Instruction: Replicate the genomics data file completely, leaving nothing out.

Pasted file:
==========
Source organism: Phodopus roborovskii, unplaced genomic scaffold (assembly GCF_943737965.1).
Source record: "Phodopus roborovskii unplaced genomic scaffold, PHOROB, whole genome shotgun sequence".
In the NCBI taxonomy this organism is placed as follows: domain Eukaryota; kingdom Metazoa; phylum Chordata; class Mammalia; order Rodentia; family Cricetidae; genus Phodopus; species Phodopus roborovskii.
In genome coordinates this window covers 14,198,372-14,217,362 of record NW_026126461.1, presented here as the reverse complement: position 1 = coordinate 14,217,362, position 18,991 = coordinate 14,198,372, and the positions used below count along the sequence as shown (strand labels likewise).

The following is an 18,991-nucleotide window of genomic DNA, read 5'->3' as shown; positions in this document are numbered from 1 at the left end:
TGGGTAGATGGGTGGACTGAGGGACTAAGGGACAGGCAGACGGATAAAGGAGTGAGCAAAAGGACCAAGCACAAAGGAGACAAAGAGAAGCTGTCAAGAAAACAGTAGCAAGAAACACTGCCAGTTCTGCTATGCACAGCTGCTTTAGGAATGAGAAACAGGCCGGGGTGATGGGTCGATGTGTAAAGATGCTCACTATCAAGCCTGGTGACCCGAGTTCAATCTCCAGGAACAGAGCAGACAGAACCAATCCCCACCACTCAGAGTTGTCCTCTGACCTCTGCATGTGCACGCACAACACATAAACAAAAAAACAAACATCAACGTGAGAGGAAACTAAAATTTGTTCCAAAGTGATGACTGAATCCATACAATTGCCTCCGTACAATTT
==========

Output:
Source organism: Phodopus roborovskii, unplaced genomic scaffold (assembly GCF_943737965.1).
Source record: "Phodopus roborovskii unplaced genomic scaffold, PHOROB, whole genome shotgun sequence".
In the NCBI taxonomy this organism is placed as follows: domain Eukaryota; kingdom Metazoa; phylum Chordata; class Mammalia; order Rodentia; family Cricetidae; genus Phodopus; species Phodopus roborovskii.
In genome coordinates this window covers 14,198,372-14,217,362 of record NW_026126461.1, presented here as the reverse complement: position 1 = coordinate 14,217,362, position 18,991 = coordinate 14,198,372, and the positions used below count along the sequence as shown (strand labels likewise).

The following is an 18,991-nucleotide window of genomic DNA, read 5'->3' as shown; positions in this document are numbered from 1 at the left end:
TGGGTAGATGGGTGGACTGAGGGACTAAGGGACAGGCAGACGGATAAAGGAGTGAGCAAAAGGACCAAGCACAAAGGAGACAAAGAGAAGCTGTCAAGAAAACAGTAGCAAGAAACACTGCCAGTTCTGCTATGCACAGCTGCTTTAGGAATGAGAAACAGGCCGGGGTGATGGGTCGATGTGTAAAGATGCTCACTATCAAGCCTGGTGACCCGAGTTCAATCTCCAGGAACAGAGCAGACAGAACCAATCCCCACCACTCAGAGTTGTCCTCTGACCTCTGCATGTGCACGCACAACACATAAACAAAAAAACAAACATCAACGTGAGAGGAAACTAAAATTTGTTCCAAAGTGATGACTGAATCCATACAATTGCCTCCGTACAATTT